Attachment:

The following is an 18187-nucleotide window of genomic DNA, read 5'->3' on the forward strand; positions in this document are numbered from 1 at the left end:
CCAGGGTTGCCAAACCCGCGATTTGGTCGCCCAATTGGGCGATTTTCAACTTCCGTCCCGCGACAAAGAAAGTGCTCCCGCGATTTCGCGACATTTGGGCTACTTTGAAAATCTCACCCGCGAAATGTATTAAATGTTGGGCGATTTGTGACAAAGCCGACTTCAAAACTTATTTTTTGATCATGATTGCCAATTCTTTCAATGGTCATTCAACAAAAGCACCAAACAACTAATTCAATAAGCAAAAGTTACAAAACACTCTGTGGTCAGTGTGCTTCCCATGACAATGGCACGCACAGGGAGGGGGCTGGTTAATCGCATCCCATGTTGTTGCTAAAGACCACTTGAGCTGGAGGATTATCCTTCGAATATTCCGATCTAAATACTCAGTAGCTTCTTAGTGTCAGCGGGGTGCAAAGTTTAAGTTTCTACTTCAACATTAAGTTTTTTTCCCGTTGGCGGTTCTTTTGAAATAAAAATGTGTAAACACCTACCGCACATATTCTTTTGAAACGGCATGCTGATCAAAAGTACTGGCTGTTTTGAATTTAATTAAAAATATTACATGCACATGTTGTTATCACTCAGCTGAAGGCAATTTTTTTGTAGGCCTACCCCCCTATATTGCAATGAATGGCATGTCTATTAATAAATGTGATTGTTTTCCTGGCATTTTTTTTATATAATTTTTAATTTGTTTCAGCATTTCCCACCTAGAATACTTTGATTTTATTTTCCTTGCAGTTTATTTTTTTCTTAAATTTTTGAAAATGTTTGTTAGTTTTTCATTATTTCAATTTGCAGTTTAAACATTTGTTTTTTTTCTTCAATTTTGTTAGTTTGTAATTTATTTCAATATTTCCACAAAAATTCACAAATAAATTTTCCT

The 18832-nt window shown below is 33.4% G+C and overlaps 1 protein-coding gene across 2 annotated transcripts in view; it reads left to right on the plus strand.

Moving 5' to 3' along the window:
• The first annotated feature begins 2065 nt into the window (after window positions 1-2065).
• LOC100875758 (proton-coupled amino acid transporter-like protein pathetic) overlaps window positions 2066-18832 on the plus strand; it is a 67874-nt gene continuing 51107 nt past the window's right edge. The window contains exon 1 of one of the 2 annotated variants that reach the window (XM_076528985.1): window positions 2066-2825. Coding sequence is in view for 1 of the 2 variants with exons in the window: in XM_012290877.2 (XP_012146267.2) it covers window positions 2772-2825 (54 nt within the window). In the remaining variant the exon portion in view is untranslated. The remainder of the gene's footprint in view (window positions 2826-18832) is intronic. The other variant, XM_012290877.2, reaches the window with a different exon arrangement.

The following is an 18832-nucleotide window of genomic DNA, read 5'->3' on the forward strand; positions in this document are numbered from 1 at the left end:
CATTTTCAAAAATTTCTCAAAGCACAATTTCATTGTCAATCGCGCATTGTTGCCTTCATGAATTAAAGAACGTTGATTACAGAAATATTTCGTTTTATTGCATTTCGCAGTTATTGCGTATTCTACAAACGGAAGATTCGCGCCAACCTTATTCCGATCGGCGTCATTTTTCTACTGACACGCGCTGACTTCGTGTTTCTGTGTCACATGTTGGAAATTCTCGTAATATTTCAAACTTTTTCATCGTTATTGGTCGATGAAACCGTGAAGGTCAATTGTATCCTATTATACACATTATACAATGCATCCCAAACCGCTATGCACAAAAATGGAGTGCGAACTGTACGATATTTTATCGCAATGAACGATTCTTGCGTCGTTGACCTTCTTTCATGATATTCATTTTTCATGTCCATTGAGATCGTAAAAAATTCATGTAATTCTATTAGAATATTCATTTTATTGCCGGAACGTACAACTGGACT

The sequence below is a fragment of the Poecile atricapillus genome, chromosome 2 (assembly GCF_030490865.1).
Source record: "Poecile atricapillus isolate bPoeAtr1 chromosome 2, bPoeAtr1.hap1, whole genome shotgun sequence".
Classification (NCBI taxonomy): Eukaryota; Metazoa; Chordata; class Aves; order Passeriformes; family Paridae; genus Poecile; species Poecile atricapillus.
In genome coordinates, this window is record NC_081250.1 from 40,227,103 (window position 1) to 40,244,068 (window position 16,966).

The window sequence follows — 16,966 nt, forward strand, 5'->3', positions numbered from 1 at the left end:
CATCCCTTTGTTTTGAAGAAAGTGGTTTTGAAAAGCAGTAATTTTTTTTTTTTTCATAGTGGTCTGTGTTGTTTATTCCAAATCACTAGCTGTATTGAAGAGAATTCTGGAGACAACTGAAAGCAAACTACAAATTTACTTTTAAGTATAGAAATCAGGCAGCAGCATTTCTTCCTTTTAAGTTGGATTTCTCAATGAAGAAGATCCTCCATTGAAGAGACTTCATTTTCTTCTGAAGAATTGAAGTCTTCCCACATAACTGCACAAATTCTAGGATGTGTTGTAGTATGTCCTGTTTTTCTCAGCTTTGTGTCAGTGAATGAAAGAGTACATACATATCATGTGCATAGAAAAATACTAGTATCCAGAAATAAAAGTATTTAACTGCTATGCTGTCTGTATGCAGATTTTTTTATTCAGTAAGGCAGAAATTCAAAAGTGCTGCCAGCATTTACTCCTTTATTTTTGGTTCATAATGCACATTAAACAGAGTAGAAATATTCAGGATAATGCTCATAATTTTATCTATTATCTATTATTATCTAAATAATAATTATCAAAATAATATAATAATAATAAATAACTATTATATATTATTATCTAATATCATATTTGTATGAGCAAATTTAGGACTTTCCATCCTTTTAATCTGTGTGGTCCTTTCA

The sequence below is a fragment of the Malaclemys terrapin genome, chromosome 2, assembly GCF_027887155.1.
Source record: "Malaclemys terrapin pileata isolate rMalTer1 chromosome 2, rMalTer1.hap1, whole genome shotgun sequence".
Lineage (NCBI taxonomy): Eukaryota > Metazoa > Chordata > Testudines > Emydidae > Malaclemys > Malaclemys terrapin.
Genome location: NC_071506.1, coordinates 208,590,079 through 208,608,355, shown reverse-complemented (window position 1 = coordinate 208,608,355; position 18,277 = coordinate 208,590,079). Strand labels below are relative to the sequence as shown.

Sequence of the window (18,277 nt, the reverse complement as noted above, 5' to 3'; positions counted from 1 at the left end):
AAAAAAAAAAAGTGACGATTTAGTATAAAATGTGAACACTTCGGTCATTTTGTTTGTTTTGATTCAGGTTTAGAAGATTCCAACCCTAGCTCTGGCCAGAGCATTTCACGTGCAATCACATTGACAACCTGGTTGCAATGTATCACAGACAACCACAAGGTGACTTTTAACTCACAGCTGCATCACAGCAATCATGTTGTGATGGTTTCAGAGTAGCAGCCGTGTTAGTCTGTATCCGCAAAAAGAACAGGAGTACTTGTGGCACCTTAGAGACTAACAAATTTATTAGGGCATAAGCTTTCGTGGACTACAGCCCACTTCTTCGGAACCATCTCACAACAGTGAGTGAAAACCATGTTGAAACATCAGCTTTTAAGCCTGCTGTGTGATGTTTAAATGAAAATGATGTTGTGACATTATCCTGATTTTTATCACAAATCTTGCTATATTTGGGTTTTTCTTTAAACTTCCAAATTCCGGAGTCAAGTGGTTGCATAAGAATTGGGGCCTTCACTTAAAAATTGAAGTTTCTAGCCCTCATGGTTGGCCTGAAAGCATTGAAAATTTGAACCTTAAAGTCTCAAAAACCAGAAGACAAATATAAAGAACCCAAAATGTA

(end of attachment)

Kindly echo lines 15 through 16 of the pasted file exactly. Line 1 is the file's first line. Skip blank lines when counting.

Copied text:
The sequence below is a fragment of the Malaclemys terrapin genome, chromosome 2, assembly GCF_027887155.1.
Source record: "Malaclemys terrapin pileata isolate rMalTer1 chromosome 2, rMalTer1.hap1, whole genome shotgun sequence".